When is the last time you cried? For me, the most recent tears came just the other night. I felt them creeping up, as my lips firmly frowned. I did not want them to take over, but they did. The wet droplets against my cheeks made me feel embarrassed, even though no one was around.
Not because I was crying, but because of what I was crying about.
You see, I was crying about Christmas cards.
Frustrating emotions swept over me in the quiet of the night, after the little one was in bed, when I had attempted – for the up-teenth time this month – to make headway on some handmade Christmas cards.
But these cards were bound to go nowhere but my living room.
Seriously, what made me think I could send cards this year? This year, while dealing with severe pain from chronic Lyme disease, and mothering an active toddler?
How did I think I’d have energy for something like this? This season has been my worst yet, physically. I’m so worn out and exhausted.
But they’re just a few Christmas cards, right? Someone with better health luck may be confused, but anyone in my shoes knows the answer.
No, they’re definitely not just a few cards.
What started as a fun craft for my toddler and I has turned a giant headache, mixed with anxiety and self destructing thoughts.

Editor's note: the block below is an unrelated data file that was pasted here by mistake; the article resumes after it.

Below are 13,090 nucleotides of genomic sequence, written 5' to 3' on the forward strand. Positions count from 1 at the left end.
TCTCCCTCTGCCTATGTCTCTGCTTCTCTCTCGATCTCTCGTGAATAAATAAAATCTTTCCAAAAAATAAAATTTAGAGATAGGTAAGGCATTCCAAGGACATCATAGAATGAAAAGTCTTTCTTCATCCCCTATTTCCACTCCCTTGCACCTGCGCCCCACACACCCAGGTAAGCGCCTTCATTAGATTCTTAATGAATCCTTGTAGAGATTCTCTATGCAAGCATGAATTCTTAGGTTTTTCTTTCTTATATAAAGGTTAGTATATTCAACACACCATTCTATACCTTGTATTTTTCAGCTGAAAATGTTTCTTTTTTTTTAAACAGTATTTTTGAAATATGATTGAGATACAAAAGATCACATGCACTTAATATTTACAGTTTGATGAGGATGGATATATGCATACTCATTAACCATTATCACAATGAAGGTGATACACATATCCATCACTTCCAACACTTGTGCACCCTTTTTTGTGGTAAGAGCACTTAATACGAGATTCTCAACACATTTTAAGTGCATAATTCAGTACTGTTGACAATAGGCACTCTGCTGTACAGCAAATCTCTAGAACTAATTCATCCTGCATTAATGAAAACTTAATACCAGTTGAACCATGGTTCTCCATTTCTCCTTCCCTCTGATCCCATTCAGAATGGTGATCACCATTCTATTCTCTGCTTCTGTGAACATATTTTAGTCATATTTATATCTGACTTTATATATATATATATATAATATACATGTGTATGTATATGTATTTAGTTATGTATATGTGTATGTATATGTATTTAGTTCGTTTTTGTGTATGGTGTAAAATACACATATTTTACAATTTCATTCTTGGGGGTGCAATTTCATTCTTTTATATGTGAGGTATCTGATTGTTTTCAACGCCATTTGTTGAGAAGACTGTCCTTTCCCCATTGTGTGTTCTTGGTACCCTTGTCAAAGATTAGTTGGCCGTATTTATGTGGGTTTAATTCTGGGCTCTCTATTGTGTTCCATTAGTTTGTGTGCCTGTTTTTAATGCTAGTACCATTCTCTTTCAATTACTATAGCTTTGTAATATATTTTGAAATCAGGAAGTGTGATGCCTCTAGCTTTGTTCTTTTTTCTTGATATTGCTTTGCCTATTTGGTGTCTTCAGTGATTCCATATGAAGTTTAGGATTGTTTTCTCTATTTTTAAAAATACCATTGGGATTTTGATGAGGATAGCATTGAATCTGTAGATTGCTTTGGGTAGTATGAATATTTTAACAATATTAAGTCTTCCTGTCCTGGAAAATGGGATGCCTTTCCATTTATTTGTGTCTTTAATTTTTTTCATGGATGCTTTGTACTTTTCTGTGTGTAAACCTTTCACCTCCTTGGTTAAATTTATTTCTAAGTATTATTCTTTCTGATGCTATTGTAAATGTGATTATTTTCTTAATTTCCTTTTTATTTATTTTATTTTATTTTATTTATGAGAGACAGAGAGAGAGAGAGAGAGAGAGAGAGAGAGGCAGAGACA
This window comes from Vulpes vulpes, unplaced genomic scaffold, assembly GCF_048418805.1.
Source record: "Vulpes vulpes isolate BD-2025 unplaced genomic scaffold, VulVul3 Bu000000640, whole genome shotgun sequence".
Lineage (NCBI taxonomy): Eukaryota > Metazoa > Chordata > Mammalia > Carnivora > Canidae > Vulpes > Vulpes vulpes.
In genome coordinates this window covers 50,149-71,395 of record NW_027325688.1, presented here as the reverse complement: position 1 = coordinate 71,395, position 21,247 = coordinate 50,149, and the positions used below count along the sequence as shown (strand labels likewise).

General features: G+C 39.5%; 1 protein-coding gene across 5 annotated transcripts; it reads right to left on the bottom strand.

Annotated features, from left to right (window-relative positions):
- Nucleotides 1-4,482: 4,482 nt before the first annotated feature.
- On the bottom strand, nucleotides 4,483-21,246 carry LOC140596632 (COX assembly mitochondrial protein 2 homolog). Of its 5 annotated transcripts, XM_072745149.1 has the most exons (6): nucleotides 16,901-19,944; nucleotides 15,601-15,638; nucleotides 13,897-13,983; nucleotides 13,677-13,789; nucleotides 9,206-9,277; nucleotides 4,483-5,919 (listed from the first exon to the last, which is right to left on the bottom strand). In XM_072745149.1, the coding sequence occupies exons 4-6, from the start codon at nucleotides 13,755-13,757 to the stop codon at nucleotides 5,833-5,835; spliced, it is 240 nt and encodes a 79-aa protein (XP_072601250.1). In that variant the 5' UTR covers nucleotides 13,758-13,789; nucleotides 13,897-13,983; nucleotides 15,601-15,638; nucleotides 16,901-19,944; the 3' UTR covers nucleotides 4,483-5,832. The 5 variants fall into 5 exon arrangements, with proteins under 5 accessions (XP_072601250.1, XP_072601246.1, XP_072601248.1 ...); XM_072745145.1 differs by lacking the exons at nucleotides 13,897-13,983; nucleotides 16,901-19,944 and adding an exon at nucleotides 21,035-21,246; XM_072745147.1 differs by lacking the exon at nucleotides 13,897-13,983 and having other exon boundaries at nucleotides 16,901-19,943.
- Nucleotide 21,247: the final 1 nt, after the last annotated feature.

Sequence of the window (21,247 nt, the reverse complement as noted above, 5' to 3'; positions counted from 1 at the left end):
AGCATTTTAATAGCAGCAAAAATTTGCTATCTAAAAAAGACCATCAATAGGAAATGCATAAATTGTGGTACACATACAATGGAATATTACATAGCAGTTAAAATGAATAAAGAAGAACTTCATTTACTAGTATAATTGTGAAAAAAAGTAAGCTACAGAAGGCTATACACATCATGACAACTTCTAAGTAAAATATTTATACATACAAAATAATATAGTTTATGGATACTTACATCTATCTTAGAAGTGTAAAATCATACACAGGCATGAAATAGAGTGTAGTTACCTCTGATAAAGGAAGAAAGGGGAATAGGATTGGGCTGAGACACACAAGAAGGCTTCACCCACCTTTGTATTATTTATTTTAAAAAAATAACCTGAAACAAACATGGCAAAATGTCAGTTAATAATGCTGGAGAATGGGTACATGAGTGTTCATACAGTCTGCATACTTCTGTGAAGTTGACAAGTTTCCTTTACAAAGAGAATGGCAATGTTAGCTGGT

It all started with fun and giggles. I didn’t expect him to love getting his hand traced as much as he did. I held his tiny fingers down against the paper once, and he asked me to do it again and again, mimicking me as I counted – “One, two, three, four, five!”
We had fun tracing the outlines of hand after hand. His right, then his left; his left again, and then back to his right. We sat on couch cushions moved from couch to floor, and listened to a”Kids Christmas” album on Spotify. Jingle Bells was his favorite.
It didn’t take long to realize I’d have way more than enough Santa hands, previously planning to just do a couple – for the grandparents. So, I started a list of who to send the extras to and came up with about twenty.
Upon beginning this little project, there was plenty of time for the cards to travel to their destinations.
Our first doodles happened the day after Thanksgiving. While most families were out getting their Christmas trees, we were stuck inside. I desperately wanted to do something festive. I dreamed of cutting down a tree, as I’d done every year from childhood till two years ago. This project (the cards) as well as a handmade wreath, did just the trick to distract me from the festivities I couldn’t partake in.
Every few days, I sat down to continue the cards, coloring in the hats, writing a short message inside, finding envelopes to fit, and addressing envelopes. I ordered pictures of Little Star to include for the grandparents.
Then, the problems came.
The supply wasn’t the problem. Gunther would let me go around his hand with a marker all day. No, the problem was me.
I greatly underestimated the work involved for such a merry activity.
First, it was the addresses. I’d written names out on multiple envelopes, expecting to later fill them in from my spreadsheet of addresses. But where was that spreadsheet? Oh yeah, it was on my laptop, which broke months ago. I got the backup hard drive out, to discover it too was broken. The thought of having to contact every person and then waiting on them to get back to me so I could write in their address, was simply overwhelming.